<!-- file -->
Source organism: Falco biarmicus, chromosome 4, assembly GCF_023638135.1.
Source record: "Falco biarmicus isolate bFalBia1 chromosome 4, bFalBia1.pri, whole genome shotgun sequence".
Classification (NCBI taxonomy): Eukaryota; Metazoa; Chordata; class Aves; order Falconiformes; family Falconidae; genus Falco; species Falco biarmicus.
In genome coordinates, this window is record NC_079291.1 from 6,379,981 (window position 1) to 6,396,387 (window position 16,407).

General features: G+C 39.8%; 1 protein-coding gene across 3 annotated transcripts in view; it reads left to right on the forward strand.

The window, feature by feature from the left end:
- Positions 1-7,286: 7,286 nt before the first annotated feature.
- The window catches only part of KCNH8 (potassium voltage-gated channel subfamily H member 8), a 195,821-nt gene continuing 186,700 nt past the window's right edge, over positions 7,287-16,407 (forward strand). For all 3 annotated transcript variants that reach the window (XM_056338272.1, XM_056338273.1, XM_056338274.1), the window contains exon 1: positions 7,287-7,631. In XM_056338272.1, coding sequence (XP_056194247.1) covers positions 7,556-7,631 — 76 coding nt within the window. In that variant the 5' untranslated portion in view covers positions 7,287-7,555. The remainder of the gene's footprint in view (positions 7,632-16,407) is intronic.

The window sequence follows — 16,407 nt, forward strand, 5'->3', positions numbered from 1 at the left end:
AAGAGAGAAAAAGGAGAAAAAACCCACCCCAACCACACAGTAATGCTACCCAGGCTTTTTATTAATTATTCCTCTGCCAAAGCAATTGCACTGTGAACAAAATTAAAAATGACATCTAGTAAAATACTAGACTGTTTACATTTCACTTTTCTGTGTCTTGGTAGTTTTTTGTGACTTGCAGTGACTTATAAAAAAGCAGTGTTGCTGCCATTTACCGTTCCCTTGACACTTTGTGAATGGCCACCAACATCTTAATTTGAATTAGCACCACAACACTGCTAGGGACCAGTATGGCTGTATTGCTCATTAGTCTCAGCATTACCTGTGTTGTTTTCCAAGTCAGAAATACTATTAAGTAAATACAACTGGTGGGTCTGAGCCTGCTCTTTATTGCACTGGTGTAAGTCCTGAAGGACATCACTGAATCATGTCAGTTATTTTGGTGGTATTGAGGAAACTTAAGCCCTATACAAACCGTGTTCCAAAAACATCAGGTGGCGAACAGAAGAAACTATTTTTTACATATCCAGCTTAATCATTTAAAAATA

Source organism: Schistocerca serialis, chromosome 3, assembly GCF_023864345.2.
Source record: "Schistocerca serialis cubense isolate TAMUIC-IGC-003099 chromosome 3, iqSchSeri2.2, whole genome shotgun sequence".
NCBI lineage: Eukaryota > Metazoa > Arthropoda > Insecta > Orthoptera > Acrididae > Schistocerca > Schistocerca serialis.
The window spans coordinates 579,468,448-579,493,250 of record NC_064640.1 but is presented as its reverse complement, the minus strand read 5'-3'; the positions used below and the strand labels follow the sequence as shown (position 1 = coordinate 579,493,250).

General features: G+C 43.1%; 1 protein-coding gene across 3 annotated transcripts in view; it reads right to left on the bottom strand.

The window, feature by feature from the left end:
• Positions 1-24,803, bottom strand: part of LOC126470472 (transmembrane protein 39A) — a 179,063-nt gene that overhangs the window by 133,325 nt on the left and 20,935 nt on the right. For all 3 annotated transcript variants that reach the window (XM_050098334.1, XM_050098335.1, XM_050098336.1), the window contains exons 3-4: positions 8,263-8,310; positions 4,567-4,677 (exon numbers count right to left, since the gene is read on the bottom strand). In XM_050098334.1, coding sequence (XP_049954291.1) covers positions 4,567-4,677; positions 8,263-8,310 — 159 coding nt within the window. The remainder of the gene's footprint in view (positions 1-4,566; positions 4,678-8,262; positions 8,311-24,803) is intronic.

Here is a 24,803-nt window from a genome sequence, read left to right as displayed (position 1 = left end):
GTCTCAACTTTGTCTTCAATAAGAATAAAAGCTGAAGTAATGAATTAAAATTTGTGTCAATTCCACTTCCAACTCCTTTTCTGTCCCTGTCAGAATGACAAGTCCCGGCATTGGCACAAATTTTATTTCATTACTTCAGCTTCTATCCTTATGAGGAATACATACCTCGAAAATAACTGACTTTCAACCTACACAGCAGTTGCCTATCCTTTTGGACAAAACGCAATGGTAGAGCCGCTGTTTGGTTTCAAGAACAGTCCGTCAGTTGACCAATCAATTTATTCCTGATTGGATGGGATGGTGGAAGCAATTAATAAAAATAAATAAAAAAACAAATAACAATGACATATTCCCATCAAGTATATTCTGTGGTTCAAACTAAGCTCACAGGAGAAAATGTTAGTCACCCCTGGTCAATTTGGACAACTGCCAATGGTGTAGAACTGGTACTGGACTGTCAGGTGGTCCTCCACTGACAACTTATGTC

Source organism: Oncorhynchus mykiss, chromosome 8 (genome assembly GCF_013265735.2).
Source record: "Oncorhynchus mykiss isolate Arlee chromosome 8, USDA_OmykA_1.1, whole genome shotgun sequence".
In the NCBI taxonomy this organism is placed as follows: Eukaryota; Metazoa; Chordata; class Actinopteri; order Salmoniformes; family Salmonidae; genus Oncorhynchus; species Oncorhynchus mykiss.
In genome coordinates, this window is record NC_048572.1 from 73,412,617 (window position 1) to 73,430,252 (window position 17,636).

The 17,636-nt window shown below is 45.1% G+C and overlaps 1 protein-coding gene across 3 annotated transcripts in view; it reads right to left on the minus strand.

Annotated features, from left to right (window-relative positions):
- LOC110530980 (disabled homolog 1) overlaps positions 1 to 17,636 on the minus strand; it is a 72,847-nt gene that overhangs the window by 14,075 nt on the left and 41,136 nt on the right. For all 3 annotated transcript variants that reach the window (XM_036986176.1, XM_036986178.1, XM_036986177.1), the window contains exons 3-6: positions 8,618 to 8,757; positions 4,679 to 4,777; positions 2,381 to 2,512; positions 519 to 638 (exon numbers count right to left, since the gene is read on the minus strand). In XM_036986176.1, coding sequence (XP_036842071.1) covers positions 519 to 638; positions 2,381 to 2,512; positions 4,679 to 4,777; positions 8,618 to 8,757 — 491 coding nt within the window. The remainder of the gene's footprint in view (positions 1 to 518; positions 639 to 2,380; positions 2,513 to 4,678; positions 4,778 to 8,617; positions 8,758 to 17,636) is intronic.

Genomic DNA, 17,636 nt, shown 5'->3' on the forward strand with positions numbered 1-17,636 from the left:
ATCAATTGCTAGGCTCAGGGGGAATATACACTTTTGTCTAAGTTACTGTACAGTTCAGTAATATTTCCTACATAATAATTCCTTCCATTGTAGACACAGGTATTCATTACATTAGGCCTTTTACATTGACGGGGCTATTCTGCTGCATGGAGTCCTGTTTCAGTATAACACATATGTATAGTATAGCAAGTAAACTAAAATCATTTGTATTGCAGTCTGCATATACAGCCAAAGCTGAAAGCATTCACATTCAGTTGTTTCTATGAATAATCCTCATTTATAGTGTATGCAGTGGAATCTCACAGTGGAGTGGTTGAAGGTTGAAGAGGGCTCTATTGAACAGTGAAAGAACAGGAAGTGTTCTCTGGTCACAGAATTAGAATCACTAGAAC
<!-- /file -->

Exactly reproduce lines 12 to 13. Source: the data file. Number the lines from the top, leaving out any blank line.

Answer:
Source record: "Schistocerca serialis cubense isolate TAMUIC-IGC-003099 chromosome 3, iqSchSeri2.2, whole genome shotgun sequence".
NCBI lineage: Eukaryota > Metazoa > Arthropoda > Insecta > Orthoptera > Acrididae > Schistocerca > Schistocerca serialis.